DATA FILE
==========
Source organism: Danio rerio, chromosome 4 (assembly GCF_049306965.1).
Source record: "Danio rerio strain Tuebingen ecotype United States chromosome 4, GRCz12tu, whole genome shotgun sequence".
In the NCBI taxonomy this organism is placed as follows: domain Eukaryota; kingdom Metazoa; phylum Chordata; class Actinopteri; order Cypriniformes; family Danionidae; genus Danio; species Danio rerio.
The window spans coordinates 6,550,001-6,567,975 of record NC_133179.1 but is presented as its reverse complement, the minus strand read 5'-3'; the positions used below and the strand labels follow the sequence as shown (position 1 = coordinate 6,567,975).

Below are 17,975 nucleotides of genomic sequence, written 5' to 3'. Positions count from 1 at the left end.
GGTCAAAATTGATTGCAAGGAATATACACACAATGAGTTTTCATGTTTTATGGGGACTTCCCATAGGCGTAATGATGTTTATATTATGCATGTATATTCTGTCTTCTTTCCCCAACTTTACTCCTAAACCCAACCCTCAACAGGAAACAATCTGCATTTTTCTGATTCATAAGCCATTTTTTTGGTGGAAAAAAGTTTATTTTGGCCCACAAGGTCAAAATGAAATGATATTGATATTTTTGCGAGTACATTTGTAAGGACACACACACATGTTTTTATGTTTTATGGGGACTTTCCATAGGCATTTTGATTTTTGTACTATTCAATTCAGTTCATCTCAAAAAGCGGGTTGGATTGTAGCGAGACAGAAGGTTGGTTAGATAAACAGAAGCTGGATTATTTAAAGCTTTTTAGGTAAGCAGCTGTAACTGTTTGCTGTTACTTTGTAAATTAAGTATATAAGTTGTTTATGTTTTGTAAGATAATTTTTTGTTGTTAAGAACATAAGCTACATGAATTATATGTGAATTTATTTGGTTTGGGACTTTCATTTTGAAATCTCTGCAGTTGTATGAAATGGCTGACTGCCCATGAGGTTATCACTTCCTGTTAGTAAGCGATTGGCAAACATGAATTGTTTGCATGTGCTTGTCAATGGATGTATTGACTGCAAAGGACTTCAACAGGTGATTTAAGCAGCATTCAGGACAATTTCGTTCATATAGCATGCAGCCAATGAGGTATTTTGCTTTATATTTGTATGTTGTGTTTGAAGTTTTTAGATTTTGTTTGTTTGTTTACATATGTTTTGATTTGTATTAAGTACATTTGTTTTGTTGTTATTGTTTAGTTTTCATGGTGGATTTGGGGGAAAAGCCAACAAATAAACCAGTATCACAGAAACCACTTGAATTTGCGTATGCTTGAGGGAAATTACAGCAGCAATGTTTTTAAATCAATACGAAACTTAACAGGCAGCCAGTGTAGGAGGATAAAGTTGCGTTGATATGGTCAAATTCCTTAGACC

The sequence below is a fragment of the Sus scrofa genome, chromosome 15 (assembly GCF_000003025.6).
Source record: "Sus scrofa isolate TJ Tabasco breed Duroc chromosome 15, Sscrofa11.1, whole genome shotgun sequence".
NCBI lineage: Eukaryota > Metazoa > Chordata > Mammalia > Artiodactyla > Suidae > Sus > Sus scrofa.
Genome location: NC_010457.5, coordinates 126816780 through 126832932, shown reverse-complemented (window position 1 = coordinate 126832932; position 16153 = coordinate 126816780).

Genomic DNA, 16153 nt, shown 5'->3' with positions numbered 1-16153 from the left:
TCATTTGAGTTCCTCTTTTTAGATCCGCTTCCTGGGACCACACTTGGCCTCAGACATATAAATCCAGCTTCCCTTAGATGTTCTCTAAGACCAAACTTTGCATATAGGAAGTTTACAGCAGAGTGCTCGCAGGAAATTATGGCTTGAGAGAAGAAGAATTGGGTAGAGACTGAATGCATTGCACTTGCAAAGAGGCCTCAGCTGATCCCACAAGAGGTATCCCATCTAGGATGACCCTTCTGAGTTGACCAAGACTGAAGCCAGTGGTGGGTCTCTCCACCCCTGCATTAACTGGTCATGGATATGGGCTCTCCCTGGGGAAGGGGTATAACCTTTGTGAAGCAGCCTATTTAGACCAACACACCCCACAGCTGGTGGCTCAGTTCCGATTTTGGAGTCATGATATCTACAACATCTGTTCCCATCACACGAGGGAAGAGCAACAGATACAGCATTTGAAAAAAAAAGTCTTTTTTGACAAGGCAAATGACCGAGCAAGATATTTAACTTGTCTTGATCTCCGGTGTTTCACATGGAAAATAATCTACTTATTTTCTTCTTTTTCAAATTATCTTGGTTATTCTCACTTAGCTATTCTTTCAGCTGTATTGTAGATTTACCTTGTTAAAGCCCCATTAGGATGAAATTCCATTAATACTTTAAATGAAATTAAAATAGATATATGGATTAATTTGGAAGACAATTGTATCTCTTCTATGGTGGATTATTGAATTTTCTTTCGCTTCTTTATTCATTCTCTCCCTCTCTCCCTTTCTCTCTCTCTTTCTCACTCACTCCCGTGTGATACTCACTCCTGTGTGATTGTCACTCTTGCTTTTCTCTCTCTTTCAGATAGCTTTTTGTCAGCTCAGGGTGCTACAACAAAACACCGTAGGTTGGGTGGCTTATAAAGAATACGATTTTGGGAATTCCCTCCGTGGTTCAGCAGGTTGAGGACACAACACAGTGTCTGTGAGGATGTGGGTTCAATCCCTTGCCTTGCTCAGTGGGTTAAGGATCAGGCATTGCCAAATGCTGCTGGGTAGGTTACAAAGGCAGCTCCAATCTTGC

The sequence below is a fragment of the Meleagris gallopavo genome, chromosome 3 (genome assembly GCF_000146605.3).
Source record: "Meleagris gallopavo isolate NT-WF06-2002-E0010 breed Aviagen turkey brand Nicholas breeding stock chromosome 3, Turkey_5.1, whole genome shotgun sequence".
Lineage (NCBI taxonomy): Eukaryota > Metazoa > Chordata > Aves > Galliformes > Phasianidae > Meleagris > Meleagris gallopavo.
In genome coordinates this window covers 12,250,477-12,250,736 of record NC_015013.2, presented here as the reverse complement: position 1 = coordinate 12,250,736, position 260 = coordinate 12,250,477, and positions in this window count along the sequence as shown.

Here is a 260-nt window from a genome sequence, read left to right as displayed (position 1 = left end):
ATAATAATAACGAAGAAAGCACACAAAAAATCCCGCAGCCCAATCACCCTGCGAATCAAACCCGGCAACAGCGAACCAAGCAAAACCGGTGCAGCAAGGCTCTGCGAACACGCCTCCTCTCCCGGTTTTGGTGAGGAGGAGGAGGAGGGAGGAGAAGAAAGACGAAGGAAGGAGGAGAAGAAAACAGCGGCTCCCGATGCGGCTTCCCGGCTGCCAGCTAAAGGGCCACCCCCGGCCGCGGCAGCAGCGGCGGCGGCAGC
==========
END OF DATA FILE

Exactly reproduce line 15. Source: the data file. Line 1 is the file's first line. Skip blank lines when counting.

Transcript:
Lineage (NCBI taxonomy): Eukaryota > Metazoa > Chordata > Aves > Galliformes > Phasianidae > Meleagris > Meleagris gallopavo.